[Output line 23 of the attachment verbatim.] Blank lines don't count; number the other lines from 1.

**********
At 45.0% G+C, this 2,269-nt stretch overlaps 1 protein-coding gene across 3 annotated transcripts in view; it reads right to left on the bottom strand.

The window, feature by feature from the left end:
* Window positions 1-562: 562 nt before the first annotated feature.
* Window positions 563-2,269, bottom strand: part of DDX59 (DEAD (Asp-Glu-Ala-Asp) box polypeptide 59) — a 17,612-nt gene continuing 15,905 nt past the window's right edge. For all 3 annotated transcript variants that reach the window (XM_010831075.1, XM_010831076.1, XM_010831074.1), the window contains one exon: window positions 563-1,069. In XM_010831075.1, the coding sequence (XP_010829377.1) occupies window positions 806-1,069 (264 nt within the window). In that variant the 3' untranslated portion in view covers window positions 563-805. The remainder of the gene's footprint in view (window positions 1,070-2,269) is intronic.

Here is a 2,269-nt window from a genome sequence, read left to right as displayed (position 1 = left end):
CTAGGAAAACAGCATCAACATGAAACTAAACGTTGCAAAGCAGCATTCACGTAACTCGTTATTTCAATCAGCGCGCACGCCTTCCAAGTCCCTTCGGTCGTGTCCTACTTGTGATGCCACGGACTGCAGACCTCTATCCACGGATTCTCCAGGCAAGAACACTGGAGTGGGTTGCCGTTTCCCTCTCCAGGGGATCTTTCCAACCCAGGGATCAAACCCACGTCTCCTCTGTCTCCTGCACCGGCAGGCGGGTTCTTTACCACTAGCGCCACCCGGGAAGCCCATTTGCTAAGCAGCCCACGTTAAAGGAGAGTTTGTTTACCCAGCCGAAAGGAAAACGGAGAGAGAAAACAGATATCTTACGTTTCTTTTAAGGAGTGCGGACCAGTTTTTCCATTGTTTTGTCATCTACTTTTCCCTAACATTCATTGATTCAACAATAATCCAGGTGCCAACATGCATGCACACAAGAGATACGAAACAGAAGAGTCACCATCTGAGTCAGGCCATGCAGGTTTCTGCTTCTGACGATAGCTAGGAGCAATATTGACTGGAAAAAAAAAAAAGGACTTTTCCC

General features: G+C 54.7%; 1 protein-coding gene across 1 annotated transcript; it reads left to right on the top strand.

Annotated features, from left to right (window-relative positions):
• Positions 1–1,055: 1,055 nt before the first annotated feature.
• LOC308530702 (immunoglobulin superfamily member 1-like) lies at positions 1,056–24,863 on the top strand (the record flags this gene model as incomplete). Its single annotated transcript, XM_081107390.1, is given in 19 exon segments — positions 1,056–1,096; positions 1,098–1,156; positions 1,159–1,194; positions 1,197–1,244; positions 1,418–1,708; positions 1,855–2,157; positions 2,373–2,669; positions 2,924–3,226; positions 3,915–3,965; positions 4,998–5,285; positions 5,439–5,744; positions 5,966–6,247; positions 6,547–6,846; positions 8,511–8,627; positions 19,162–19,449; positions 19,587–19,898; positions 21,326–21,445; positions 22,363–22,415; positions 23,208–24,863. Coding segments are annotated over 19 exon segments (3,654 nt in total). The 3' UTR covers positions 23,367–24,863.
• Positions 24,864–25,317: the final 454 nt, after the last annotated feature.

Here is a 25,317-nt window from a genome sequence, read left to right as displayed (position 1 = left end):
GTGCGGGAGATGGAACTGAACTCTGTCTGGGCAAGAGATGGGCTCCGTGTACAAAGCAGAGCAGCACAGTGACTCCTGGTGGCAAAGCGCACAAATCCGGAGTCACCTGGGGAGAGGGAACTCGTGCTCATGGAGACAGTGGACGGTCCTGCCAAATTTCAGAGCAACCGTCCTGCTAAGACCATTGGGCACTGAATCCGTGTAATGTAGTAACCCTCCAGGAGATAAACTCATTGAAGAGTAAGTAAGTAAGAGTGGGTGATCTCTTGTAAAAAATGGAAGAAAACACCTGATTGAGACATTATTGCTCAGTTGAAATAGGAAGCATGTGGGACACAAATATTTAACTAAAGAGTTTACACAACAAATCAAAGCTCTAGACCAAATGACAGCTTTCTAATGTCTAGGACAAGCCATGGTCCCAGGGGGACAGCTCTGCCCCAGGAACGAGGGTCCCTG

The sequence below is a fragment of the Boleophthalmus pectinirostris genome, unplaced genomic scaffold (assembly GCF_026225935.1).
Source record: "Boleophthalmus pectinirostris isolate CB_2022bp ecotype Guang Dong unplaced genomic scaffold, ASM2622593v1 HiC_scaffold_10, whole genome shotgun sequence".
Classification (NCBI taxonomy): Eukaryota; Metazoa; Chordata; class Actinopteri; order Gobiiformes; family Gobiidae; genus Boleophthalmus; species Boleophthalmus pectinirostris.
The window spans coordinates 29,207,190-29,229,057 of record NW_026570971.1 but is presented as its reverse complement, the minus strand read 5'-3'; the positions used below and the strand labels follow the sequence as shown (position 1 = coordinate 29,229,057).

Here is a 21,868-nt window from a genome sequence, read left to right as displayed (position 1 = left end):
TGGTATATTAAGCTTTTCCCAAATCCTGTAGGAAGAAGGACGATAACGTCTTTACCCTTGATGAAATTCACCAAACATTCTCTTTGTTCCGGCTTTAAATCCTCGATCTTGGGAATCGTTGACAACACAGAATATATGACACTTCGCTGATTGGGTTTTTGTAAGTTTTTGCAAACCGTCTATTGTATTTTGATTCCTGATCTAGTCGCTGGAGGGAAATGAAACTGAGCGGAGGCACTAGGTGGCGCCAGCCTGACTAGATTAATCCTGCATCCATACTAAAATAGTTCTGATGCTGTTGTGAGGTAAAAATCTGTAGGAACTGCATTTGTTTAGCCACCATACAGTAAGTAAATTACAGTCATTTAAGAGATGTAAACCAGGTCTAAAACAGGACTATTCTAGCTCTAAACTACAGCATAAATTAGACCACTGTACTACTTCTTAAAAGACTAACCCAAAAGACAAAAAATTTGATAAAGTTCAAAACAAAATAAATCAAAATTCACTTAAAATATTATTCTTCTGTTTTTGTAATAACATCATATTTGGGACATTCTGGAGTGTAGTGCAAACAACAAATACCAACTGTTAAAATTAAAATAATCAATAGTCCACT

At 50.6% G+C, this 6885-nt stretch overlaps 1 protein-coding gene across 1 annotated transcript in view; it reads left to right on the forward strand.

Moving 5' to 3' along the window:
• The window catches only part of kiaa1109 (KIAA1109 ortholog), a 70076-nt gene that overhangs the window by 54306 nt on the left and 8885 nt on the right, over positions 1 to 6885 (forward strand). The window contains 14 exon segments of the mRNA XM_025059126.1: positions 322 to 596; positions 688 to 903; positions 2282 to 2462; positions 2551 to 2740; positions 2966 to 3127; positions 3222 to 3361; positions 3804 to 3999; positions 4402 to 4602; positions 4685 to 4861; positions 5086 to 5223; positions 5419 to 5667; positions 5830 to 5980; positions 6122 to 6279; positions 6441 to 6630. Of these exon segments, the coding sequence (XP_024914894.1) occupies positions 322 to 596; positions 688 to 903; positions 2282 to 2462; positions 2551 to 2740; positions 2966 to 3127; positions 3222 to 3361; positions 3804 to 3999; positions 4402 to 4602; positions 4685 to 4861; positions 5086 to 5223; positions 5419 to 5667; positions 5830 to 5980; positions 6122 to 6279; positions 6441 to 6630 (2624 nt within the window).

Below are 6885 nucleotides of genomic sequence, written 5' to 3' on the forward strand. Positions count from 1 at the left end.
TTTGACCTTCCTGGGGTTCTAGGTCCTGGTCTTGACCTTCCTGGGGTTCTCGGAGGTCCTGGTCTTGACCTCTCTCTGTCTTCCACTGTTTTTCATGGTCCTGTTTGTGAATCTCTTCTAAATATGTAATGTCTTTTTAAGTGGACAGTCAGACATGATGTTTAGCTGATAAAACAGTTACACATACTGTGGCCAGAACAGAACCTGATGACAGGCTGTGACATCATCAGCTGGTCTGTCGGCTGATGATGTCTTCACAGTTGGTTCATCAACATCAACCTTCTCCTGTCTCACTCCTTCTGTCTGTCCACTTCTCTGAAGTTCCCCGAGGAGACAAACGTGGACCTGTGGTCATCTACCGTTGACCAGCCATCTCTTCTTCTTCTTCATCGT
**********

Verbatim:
Below are 6885 nucleotides of genomic sequence, written 5' to 3' on the forward strand. Positions count from 1 at the left end.